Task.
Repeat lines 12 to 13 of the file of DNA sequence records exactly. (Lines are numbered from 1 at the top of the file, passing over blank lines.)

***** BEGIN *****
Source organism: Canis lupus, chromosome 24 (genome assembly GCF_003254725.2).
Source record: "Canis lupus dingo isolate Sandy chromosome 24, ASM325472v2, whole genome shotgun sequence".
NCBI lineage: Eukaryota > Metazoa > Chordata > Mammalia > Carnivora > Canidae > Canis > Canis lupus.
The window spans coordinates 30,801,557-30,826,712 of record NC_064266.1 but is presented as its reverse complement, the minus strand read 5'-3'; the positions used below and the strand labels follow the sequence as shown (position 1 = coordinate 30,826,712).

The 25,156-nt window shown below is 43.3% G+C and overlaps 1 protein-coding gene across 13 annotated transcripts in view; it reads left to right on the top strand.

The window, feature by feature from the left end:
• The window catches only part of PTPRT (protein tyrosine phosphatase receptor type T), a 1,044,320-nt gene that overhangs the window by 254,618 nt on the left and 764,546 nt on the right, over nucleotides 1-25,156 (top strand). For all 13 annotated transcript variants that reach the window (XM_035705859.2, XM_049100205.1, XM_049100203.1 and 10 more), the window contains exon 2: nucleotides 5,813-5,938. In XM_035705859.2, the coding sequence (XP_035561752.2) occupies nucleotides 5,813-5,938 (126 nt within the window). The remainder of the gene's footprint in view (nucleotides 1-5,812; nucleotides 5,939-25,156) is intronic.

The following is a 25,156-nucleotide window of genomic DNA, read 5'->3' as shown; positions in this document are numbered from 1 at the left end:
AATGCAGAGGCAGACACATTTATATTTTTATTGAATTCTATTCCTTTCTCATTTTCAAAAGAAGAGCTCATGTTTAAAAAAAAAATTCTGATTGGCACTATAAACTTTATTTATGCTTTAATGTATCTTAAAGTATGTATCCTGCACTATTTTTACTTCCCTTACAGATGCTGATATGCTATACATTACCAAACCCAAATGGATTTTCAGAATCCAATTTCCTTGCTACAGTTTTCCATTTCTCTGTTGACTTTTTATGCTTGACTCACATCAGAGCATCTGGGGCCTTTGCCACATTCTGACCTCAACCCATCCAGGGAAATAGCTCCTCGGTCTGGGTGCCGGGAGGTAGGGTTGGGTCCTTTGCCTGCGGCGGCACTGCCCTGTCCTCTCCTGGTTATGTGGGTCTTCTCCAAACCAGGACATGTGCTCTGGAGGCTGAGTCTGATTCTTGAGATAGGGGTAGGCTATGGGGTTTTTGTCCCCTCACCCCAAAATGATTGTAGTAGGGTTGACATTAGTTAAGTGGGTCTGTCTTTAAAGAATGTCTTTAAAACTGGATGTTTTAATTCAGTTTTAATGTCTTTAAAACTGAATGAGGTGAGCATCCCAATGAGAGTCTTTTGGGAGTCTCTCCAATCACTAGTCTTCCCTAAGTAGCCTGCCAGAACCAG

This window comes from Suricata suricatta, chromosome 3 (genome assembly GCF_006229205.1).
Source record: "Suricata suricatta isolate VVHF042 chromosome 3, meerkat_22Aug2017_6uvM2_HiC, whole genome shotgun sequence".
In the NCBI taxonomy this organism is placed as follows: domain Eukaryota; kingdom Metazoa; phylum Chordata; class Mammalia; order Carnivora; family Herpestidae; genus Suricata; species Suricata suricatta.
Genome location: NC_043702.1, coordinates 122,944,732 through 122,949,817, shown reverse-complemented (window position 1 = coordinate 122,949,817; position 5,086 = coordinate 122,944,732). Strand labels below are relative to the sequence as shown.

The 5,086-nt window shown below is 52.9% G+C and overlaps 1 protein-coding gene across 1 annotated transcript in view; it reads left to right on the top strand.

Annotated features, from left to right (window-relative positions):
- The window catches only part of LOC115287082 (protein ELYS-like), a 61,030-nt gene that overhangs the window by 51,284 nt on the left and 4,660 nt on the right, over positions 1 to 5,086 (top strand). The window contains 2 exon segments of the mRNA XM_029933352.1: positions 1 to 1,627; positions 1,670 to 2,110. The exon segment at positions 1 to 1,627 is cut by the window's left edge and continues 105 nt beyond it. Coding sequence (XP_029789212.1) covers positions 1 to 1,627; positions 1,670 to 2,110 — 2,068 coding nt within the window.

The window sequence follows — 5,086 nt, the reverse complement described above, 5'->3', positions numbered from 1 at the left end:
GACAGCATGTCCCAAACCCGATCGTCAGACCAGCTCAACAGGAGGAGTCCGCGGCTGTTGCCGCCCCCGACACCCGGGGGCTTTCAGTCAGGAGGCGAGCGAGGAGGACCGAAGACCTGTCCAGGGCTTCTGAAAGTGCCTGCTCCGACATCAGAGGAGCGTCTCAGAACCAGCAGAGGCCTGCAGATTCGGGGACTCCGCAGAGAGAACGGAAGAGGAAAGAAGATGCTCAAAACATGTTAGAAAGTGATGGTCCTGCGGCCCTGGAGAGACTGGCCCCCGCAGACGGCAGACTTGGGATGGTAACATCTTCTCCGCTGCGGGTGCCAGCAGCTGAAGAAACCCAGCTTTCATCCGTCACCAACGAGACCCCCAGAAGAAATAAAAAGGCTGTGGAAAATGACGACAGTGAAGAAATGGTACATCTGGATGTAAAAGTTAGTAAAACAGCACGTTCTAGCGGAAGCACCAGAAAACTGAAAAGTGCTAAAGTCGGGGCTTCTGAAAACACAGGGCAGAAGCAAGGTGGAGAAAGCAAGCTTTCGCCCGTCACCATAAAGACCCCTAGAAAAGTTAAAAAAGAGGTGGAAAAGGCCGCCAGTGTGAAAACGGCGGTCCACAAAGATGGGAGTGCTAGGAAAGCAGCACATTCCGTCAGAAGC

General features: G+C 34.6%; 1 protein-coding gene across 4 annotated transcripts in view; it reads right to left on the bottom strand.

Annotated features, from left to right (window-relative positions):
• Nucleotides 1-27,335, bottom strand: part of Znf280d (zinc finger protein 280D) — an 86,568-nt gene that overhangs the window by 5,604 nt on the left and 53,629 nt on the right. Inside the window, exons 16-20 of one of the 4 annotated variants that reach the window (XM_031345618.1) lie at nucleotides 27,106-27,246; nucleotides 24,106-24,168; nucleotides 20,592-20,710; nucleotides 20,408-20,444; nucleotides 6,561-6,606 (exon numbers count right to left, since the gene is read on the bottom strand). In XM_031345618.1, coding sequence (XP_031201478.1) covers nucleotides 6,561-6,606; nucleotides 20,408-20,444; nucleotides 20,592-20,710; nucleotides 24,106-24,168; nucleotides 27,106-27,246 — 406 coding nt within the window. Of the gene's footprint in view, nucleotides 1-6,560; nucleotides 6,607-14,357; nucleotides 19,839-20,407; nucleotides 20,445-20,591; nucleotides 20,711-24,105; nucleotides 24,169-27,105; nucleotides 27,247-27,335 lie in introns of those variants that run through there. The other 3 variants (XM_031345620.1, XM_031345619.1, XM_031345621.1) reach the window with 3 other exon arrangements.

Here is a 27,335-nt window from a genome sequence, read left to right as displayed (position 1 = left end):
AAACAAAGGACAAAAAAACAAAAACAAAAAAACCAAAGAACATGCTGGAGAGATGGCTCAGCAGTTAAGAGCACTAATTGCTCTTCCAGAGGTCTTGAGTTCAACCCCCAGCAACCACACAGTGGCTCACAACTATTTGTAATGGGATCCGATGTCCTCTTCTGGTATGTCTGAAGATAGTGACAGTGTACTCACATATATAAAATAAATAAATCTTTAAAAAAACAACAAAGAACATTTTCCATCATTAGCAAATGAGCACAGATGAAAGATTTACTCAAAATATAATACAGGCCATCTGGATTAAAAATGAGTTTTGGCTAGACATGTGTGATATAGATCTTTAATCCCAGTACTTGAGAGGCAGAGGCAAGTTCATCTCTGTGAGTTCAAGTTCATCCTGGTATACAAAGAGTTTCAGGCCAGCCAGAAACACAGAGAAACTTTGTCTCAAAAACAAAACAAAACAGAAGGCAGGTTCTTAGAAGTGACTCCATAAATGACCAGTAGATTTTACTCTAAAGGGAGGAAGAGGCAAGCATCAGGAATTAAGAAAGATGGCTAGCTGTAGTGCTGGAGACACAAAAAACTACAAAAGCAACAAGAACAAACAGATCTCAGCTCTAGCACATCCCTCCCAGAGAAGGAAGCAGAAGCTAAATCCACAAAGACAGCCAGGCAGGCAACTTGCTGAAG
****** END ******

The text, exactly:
In the NCBI taxonomy this organism is placed as follows: domain Eukaryota; kingdom Metazoa; phylum Chordata; class Mammalia; order Carnivora; family Herpestidae; genus Suricata; species Suricata suricatta.
Genome location: NC_043702.1, coordinates 122,944,732 through 122,949,817, shown reverse-complemented (window position 1 = coordinate 122,949,817; position 5,086 = coordinate 122,944,732). Strand labels below are relative to the sequence as shown.